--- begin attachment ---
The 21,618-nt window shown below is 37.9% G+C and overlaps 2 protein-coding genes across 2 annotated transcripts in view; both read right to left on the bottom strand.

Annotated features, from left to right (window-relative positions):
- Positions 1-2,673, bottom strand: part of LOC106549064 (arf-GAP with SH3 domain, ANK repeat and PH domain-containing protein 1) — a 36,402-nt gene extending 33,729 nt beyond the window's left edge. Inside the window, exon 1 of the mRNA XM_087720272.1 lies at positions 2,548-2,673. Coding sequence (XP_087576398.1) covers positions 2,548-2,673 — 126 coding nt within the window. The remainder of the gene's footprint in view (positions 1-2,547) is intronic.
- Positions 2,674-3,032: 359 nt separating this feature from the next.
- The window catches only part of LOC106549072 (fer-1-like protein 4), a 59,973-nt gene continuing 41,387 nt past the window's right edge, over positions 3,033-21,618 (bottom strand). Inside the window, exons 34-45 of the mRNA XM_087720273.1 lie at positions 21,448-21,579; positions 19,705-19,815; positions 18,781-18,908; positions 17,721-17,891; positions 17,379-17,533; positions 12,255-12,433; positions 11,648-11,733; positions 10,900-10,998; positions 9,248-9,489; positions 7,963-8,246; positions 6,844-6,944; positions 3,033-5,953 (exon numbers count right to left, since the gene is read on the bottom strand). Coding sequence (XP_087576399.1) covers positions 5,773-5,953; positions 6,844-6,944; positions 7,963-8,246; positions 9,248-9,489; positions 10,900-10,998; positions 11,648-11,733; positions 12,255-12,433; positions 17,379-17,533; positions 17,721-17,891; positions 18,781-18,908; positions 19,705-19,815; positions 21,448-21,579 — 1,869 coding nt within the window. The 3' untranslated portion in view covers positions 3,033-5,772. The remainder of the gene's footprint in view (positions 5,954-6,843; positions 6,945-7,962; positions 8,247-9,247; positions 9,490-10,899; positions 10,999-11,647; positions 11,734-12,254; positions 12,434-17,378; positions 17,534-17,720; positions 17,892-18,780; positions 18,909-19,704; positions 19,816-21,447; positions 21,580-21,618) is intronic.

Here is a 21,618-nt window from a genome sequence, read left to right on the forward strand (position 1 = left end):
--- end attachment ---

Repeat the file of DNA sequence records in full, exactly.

The 21,618-nt window shown below is 37.9% G+C and overlaps 2 protein-coding genes across 2 annotated transcripts in view; both read right to left on the bottom strand.

Annotated features, from left to right (window-relative positions):
- Positions 1-2,673, bottom strand: part of LOC106549064 (arf-GAP with SH3 domain, ANK repeat and PH domain-containing protein 1) — a 36,402-nt gene extending 33,729 nt beyond the window's left edge. Inside the window, exon 1 of the mRNA XM_087720272.1 lies at positions 2,548-2,673. Coding sequence (XP_087576398.1) covers positions 2,548-2,673 — 126 coding nt within the window. The remainder of the gene's footprint in view (positions 1-2,547) is intronic.
- Positions 2,674-3,032: 359 nt separating this feature from the next.
- The window catches only part of LOC106549072 (fer-1-like protein 4), a 59,973-nt gene continuing 41,387 nt past the window's right edge, over positions 3,033-21,618 (bottom strand). Inside the window, exons 34-45 of the mRNA XM_087720273.1 lie at positions 21,448-21,579; positions 19,705-19,815; positions 18,781-18,908; positions 17,721-17,891; positions 17,379-17,533; positions 12,255-12,433; positions 11,648-11,733; positions 10,900-10,998; positions 9,248-9,489; positions 7,963-8,246; positions 6,844-6,944; positions 3,033-5,953 (exon numbers count right to left, since the gene is read on the bottom strand). Coding sequence (XP_087576399.1) covers positions 5,773-5,953; positions 6,844-6,944; positions 7,963-8,246; positions 9,248-9,489; positions 10,900-10,998; positions 11,648-11,733; positions 12,255-12,433; positions 17,379-17,533; positions 17,721-17,891; positions 18,781-18,908; positions 19,705-19,815; positions 21,448-21,579 — 1,869 coding nt within the window. The 3' untranslated portion in view covers positions 3,033-5,772. The remainder of the gene's footprint in view (positions 5,954-6,843; positions 6,945-7,962; positions 8,247-9,247; positions 9,490-10,899; positions 10,999-11,647; positions 11,734-12,254; positions 12,434-17,378; positions 17,534-17,720; positions 17,892-18,780; positions 18,909-19,704; positions 19,816-21,447; positions 21,580-21,618) is intronic.

Here is a 21,618-nt window from a genome sequence, read left to right on the forward strand (position 1 = left end):